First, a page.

At IBM Canada Ltd, if an employee joins a meeting, but doesn’t turn on their camera, the solution is simple: don’t worry about it.
This is one attitude the company has formalized during the coronavirus pandemic to safeguard the mental well-being of its staff, says Katherine Faichnie, the technology company’s director of human resources.
From a technology perspective, the organization had a fairly easy time transitioning to a work-from-home model, she adds. However, just because employees had the right tools, it didn’t mean every employee could simply continue with business as usual. “It wasn’t as easy as just telling people to work from home.”
Early on, IBM Canada was aware of the many reasons employees might have trouble settling into a work routine at home. Managers were given the discretion to allow workers up to 10 paid days off outside of normal vacation time, taken in either full or half days, to give them time to complete tasks that would settle them better into a routine.
The company’s senior executives followed this with a pledge to set the tone for the pandemic, says Faichnie. “The purpose of this pledge was really to embrace a mindset across the company about what it really means for an IBM employee to be working from home.”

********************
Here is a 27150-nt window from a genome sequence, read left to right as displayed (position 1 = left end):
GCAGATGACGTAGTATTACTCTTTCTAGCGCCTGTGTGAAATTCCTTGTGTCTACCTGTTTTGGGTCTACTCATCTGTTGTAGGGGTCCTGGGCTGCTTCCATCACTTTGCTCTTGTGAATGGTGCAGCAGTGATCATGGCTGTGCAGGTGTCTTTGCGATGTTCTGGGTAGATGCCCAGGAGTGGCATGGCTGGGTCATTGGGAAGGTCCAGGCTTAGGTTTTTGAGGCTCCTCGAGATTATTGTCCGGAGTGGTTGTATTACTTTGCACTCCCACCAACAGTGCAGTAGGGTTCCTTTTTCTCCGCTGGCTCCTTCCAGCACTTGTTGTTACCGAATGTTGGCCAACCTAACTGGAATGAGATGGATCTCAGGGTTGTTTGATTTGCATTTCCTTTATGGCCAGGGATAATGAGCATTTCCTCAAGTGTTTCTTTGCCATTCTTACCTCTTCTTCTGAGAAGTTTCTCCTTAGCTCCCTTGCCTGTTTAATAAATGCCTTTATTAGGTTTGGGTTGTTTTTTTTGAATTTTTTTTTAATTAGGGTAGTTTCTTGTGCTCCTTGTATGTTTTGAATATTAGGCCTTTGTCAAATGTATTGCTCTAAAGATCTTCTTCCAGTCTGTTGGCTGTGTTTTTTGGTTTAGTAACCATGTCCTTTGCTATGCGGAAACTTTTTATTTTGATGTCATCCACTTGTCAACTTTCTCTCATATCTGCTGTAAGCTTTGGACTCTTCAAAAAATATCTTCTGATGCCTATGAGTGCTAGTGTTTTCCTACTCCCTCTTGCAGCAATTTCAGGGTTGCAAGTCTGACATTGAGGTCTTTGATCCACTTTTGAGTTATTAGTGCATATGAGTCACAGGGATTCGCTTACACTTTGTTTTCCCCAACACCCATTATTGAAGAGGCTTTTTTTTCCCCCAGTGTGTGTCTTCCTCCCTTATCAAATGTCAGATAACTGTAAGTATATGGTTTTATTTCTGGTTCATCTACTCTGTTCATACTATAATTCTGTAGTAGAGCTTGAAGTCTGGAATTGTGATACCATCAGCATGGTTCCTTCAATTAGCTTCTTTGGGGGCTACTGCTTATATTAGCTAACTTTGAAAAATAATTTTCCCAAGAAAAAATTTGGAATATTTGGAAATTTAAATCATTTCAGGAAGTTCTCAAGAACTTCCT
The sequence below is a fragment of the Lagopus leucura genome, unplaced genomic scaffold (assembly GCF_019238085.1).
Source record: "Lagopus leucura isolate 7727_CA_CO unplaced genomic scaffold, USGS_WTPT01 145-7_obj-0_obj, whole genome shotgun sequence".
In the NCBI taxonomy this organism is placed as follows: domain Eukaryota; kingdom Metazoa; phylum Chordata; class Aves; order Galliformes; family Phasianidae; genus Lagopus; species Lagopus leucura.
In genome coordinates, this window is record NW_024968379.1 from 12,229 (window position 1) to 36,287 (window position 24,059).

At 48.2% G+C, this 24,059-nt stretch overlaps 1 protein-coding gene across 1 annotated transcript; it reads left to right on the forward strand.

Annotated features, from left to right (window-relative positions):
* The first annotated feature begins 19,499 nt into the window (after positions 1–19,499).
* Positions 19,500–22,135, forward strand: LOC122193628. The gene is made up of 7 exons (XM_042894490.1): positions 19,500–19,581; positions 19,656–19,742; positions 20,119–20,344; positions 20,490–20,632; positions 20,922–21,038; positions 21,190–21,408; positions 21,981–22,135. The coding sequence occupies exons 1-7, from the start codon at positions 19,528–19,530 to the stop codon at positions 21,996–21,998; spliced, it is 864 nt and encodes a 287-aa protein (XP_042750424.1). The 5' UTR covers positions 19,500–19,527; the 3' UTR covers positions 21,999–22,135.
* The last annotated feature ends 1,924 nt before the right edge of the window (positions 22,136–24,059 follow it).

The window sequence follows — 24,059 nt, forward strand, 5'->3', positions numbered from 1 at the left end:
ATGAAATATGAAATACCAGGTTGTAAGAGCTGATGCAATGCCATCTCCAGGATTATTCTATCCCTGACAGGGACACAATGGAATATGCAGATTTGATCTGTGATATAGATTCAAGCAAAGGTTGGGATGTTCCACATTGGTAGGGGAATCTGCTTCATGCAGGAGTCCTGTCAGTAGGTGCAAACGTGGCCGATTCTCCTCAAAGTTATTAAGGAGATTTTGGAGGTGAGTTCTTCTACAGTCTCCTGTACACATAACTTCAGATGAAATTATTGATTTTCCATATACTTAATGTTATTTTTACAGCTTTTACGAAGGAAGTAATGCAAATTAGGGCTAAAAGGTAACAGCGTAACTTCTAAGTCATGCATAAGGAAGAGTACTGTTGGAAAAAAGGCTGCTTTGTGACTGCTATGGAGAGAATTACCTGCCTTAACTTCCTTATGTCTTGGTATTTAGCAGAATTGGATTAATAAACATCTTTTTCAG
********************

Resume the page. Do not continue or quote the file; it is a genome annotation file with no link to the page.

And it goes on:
The pledge promised the company would be family-sensitive and flexible with personal needs. It also formalized support for employees so they didn’t have to be camera ready for video calls and encouraged everyone to be aware of potential video fatigue. As well, IBM Canada stressed the need for kindness, continued connectivity and check-ins, but emphasized the importance of setting boundaries.
“This came out in early May and has been foundational to how IBM has asked employees and managers to think about working from home,” she says. “We asked managers to talk about it a lot and to role model it. If you’re not camera ready, just say you’re not camera ready. And if someone isn’t on camera, assume they’re not on camera because they’re not camera ready.”
This flexible attitude toward being on camera is also extending into the organization’s focus on being family-sensitive, adds Faichnie. “If they’re on the call and their children walk into the video, acknowledge them, say hi and wave. And if the child has something to say to their parent, encourage them to share it with everybody.”
These moments of joy, she notes, are something workplaces should be looking to foster because so much of what employees and their families typically do for their own enjoyment remains constrained.
“The pledge has been instrumental in reminding everyone at the company how this is not the old, normal time. And how we maintain our awareness and sensitivity to this time will have a huge impact on who IBM is in the future, what the culture is and whether people think it’s a great place to work.”